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3 most important things to note about note-taking

3 most important things to note about note-taking

It’s the eve of exams and your child is having trouble revising. But don’t worry, they’ll be ready when the time comes - they just need to learn how to collect the necessary knowledge and remember enough of it before stepping into the exam hall.

Besides attempting worksheet after worksheet, one thing your child can do to prepare is to create notes as they read through their textbooks. But how can you make sure that they’re using the best practices for note-taking?

In this article, we'll explore the three most important aspects of note-taking that every student should be aware of while they study for their exams.

#1: There is no best method

When it comes to note-taking, it's essential to understand that there is no one-size-fits-all approach. Numerous note-taking strategies exist, from traditional outlines to mind maps and digital note-taking tools. But what works best for one may not be suitable for another. The key is to recognise which ones resonate the most with your child.

Consider the Cornell Method, which encourages summarising key points and questions in a systematic way. While it's effective for some, others may prefer the visual clarity of mind maps or the versatility of digital tools.

If your child hasn’t already found a favourite method, encourage them to experiment with different note-taking strategies to discover what resonates with them the most.

#2: Longer notes are not necessarily better notes

One common misconception about note-taking is that longer notes are better notes. While it's tempting for students to create exhaustive, detailed notes that cover every aspect of the curriculum, these extensive notes can oftentimes become unwieldy and unfocused, causing confusion, or even worse, disinterest in studying due to the challenge of locating and extracting key information.

Instead, emphasise the importance of concise, organised notes. Encourage your child to focus on capturing the most critical concepts, key terms, and examples. By doing so, they will create notes that are not only easier to review - buying more time for reading and practise - but also more effective in aiding their understanding of the material.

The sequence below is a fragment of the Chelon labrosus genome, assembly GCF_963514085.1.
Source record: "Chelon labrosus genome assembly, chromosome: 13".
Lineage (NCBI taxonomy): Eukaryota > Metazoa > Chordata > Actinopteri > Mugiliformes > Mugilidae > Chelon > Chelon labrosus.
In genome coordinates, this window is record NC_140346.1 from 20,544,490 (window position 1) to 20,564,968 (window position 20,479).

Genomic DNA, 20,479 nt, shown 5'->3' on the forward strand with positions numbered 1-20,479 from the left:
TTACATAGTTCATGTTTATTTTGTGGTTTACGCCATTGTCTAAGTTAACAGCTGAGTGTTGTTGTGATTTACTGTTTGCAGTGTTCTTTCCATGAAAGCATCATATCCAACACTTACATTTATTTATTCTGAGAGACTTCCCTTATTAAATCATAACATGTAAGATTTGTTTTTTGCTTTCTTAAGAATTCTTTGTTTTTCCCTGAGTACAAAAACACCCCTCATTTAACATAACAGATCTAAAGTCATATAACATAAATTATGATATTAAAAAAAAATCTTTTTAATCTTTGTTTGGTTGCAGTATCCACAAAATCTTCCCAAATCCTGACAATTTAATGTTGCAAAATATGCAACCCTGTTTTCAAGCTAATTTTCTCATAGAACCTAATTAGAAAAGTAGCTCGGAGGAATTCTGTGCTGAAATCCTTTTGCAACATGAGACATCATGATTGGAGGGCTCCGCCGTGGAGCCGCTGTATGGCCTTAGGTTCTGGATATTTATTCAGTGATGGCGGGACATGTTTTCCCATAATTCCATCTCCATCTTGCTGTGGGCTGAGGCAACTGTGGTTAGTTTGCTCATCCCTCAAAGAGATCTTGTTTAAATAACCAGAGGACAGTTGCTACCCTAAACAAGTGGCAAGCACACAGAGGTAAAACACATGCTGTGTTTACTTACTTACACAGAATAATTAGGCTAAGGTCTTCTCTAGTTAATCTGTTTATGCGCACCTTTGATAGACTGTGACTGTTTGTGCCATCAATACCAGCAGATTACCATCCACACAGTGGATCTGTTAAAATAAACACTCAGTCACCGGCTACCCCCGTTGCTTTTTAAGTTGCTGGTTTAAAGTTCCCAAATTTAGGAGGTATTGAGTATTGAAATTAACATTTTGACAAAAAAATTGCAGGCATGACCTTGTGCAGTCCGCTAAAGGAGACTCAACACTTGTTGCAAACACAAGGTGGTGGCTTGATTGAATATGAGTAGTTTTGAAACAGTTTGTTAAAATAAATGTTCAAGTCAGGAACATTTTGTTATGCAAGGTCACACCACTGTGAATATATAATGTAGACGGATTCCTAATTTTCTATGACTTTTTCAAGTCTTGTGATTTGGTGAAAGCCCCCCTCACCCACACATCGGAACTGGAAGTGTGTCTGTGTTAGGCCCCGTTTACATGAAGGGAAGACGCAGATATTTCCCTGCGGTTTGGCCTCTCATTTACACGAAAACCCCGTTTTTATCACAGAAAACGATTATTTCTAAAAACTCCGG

#3: Most important part of note-taking: Write Down Your Own Notes

Here's the crux of effective note-taking: the most valuable work occurs before your child even puts pen to paper (or fingers to keyboard). It's the process of comprehending and condensing the material in their mind that makes all the difference; by creating a summarised version of what they’ve learned in the form of a note, your child is effectively teaching themselves.

Try to encourage your child to take notes by engaging actively with the content, asking questions, and making connections. Suggest that they review the material, identify key concepts, and jot down questions for further clarification (if any). Only after this mental preparation should they commit their thoughts to their notes.

This approach transforms note-taking from a passive task to an active learning process, which will contribute greatly to knowledge retention.


In closing, note-taking isn't just a tool for everyday learning; it's a powerful asset during exam preparations. By embracing the individuality of note-taking methods, prioritising concise notes, and understanding that effective notes are born from a deep understanding of the material, your child can unlock their potential and excel in their studies.

As parents, your support and guidance in nurturing these note-taking skills can make a significant difference in your child's academic success. Encourage them to explore different techniques, refine their approach, and approach their studies with confidence.

With the right note-taking strategies in place, your child can not only excel in their exams but also develop a lifelong skill that will serve them well in their academic and professional journey. All the best!

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